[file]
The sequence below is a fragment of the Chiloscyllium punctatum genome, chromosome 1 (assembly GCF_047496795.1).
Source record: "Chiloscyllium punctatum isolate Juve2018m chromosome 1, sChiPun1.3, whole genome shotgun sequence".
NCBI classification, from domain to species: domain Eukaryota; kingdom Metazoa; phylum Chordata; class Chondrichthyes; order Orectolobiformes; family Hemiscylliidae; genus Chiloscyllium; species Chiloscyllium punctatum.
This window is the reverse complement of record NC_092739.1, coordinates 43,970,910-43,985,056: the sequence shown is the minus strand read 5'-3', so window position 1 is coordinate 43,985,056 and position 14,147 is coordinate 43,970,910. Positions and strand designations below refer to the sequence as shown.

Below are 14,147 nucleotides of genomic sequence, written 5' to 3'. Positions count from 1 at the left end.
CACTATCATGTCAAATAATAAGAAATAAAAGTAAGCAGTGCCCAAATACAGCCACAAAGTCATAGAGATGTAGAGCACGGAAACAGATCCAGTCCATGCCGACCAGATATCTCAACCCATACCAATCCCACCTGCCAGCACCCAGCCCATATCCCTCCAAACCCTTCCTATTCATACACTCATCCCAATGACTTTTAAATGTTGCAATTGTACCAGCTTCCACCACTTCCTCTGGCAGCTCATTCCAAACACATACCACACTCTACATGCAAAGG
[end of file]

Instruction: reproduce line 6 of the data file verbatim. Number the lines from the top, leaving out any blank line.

CACTATCATGTCAAATAATAAGAAATAAAAGTAAGCAGTGCCCAAATACAGCCACAAAGTCATAGAGATGTAGAGCACGGAAACAGATCCAGTCCATGCCGACCAGATATCTCAACCCATACCAATCCCACCTGCCAGCACCCAGCCCATATCCCTCCAAACCCTTCCTATTCATACACTCATCCCAATGACTTTTAAATGTTGCAATTGTACCAGCTTCCACCACTTCCTCTGGCAGCTCATTCCAAACACATACCACACTCTACATGCAAAGG